href.append(item.get_attribute('href').replace('.html', '/lineups/2016'))
            return href
        for z in returnthis():
            url = driver.current_url
            response = requests.get(url)
            page = response.text
            soup = BeautifulSoup(page,"lxml")
            check_me = soup.findAll('tr')
            if check_me == []:
                url = driver.current_url
                response = requests.get(url)
                page = response.text
                soup = BeautifulSoup(page,"lxml")
                table_headers = [th.getText() for th in soup.findAll('tr', limit=2)[1].findAll('th')]
                data_rows = soup.findAll('tr')[2:]
                player_data = [[td.getText() for td in data_rows[i].findAll('td')] for i in range(len(data_rows))]
                player_data_02 = []
                for i in range(len(data_rows)):
                     player_row = []
                for td in data_rows[i].findAll('td'):        
                df = pd.DataFrame(player_data, columns=table_headers[1:])
                df = df[:-1]
                playername = soup.find('h1').getText()
                playername = playername.split(' 2')[0]
                df['playername'] = playername
                if os.path.isfile('my_2016nbafile' + str(idc) + '.feather') == False:
                    path = 'my_2016nbafile' + str(idc) + '.feather'
                    feather.write_dataframe(df, path)
                    ogdf = feather.read_dataframe('my_2016nbafile' + str(idc) + '.feather')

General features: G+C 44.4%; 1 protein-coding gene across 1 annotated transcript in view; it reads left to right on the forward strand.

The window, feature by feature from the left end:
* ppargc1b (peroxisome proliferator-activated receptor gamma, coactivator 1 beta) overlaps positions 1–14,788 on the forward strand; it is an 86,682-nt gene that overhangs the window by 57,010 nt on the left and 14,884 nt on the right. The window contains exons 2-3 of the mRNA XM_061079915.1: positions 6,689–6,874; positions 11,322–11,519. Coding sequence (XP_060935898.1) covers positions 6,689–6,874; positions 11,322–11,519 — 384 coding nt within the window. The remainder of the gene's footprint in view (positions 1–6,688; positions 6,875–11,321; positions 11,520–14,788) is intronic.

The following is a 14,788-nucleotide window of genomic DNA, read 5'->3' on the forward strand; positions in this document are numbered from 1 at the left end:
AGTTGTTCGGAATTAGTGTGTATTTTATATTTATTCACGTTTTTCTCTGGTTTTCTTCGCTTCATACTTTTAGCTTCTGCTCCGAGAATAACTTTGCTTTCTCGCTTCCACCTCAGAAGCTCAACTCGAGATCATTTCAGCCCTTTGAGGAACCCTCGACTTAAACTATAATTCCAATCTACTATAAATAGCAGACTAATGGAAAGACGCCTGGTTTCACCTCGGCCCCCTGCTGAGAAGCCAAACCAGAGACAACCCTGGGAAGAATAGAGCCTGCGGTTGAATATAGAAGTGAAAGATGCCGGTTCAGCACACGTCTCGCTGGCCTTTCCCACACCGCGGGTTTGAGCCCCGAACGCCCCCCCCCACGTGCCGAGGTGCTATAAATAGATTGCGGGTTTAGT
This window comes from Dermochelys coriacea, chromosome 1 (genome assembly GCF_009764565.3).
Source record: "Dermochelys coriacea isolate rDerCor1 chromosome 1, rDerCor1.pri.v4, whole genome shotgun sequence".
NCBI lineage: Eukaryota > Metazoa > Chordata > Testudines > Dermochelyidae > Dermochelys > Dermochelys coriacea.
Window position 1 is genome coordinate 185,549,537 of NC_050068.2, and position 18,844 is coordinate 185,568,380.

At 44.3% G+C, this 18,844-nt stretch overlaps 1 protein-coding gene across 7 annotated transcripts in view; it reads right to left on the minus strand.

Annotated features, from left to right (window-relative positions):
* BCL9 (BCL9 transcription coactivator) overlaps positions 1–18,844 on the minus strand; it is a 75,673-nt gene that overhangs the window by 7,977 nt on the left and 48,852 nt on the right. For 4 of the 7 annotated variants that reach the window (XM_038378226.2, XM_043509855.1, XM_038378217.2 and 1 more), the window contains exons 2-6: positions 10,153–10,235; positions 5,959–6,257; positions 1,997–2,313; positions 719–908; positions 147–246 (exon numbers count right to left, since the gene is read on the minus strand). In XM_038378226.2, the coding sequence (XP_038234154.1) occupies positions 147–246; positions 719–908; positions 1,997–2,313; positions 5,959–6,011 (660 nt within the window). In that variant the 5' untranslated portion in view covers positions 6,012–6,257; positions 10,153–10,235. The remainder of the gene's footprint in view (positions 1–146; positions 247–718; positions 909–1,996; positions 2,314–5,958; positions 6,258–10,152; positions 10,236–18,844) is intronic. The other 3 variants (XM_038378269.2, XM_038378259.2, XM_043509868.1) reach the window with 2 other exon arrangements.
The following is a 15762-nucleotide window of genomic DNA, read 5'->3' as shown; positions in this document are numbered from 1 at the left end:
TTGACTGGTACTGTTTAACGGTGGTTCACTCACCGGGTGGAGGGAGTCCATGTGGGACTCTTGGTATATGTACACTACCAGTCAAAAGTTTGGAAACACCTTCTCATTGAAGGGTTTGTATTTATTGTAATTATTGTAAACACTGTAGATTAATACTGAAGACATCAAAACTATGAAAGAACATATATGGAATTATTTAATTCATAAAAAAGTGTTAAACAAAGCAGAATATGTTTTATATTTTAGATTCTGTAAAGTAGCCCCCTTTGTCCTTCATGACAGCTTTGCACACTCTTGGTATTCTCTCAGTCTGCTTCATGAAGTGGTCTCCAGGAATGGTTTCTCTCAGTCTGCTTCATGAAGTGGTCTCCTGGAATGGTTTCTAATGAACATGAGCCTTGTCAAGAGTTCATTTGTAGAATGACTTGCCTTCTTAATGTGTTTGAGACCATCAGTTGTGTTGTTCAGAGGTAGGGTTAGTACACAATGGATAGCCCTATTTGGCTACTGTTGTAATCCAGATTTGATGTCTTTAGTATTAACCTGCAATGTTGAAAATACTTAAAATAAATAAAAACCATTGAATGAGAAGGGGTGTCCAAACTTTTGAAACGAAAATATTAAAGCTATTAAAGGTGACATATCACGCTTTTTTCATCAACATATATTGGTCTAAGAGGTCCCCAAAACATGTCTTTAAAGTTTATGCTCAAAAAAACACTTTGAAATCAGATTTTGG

df = ogdf.append(df, ignore_index=True)
                    path = 'my_2016nbafile' + str(idc) + '.feather'
                    feather.write_dataframe(df, path)

After scraping thousands of rows, and merging different sources, it was now time to manipulate my data into something that I could use machine learning on.

My first step was to look at multicollinearity because I knew many of the variables would be correlated. I made a heatmap using seaborn to show this.

I tried 3 types(linearcv, lassocv and ridgecv) of regression formulas using sklearn. Ridge seemed to work the best because it set a penalty on large coefficients.

My R-Squared was significantly better and I plotted using Plotly(interactive chart) actual Win Percentage vs Predicted

All the outliers in the right were the Golden State Warriors, which I expected because they have been amazing. One interesting point I did find was that the uppermost right point was Javale McGee. This surprised me because his stats don’t pop out. His stats are nothing special. However, According to the data he is a phenomenal teammate. Attributes that Javale Mcgee are good at are not represented in traditional NBA stats. NBA stats don’t account for hustle, quick on defense, etc.

Overall, I thought my project did a great job of showing how team chemistry can predict wins and the plots I made, showed how team chemistry contributes to those wins.

Also, if anyone would like to see the data and one of the plots, I made a quick dashboard using Shiny, DT,Plotly and R. Go check it out at Project Luther Dashboard!